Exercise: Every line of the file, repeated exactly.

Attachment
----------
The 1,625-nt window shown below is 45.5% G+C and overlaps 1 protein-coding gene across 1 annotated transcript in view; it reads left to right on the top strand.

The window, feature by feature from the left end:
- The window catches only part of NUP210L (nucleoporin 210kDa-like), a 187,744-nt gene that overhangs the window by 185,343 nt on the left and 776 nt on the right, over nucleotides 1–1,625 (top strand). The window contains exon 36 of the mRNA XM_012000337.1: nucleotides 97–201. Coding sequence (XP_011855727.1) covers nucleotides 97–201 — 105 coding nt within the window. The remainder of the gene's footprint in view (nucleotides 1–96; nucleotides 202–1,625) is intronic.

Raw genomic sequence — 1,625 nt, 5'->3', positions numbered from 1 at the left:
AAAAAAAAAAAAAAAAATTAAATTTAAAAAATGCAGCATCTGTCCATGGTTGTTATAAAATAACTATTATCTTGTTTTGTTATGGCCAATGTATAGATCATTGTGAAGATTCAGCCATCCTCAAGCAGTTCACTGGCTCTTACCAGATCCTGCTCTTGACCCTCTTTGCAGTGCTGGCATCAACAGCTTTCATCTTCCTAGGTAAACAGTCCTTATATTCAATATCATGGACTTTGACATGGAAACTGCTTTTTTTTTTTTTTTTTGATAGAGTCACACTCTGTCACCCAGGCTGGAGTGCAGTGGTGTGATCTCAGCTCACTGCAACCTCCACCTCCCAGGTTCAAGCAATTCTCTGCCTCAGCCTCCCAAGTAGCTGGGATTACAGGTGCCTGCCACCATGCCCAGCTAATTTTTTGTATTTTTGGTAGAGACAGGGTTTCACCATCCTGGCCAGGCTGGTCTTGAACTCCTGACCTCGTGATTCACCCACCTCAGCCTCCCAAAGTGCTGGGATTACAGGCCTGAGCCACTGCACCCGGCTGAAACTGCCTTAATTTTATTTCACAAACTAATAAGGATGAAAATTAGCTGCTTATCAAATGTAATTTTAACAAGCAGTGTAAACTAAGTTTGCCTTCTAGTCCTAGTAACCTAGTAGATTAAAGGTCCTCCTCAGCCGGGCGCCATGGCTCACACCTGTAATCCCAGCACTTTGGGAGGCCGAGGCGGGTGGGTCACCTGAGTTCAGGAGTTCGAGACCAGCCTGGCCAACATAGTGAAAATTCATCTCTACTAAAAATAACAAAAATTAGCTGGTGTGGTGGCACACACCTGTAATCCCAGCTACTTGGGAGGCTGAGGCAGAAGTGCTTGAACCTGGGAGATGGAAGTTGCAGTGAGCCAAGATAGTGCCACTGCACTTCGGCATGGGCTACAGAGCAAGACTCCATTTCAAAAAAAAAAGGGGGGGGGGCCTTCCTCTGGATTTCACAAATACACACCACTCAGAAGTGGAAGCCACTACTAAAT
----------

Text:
The 1,625-nt window shown below is 45.5% G+C and overlaps 1 protein-coding gene across 1 annotated transcript in view; it reads left to right on the top strand.

The window, feature by feature from the left end:
- The window catches only part of NUP210L (nucleoporin 210kDa-like), a 187,744-nt gene that overhangs the window by 185,343 nt on the left and 776 nt on the right, over nucleotides 1–1,625 (top strand). The window contains exon 36 of the mRNA XM_012000337.1: nucleotides 97–201. Coding sequence (XP_011855727.1) covers nucleotides 97–201 — 105 coding nt within the window. The remainder of the gene's footprint in view (nucleotides 1–96; nucleotides 202–1,625) is intronic.

Raw genomic sequence — 1,625 nt, 5'->3', positions numbered from 1 at the left:
AAAAAAAAAAAAAAAAATTAAATTTAAAAAATGCAGCATCTGTCCATGGTTGTTATAAAATAACTATTATCTTGTTTTGTTATGGCCAATGTATAGATCATTGTGAAGATTCAGCCATCCTCAAGCAGTTCACTGGCTCTTACCAGATCCTGCTCTTGACCCTCTTTGCAGTGCTGGCATCAACAGCTTTCATCTTCCTAGGTAAACAGTCCTTATATTCAATATCATGGACTTTGACATGGAAACTGCTTTTTTTTTTTTTTTTTGATAGAGTCACACTCTGTCACCCAGGCTGGAGTGCAGTGGTGTGATCTCAGCTCACTGCAACCTCCACCTCCCAGGTTCAAGCAATTCTCTGCCTCAGCCTCCCAAGTAGCTGGGATTACAGGTGCCTGCCACCATGCCCAGCTAATTTTTTGTATTTTTGGTAGAGACAGGGTTTCACCATCCTGGCCAGGCTGGTCTTGAACTCCTGACCTCGTGATTCACCCACCTCAGCCTCCCAAAGTGCTGGGATTACAGGCCTGAGCCACTGCACCCGGCTGAAACTGCCTTAATTTTATTTCACAAACTAATAAGGATGAAAATTAGCTGCTTATCAAATGTAATTTTAACAAGCAGTGTAAACTAAGTTTGCCTTCTAGTCCTAGTAACCTAGTAGATTAAAGGTCCTCCTCAGCCGGGCGCCATGGCTCACACCTGTAATCCCAGCACTTTGGGAGGCCGAGGCGGGTGGGTCACCTGAGTTCAGGAGTTCGAGACCAGCCTGGCCAACATAGTGAAAATTCATCTCTACTAAAAATAACAAAAATTAGCTGGTGTGGTGGCACACACCTGTAATCCCAGCTACTTGGGAGGCTGAGGCAGAAGTGCTTGAACCTGGGAGATGGAAGTTGCAGTGAGCCAAGATAGTGCCACTGCACTTCGGCATGGGCTACAGAGCAAGACTCCATTTCAAAAAAAAAAGGGGGGGGGGCCTTCCTCTGGATTTCACAAATACACACCACTCAGAAGTGGAAGCCACTACTAAAT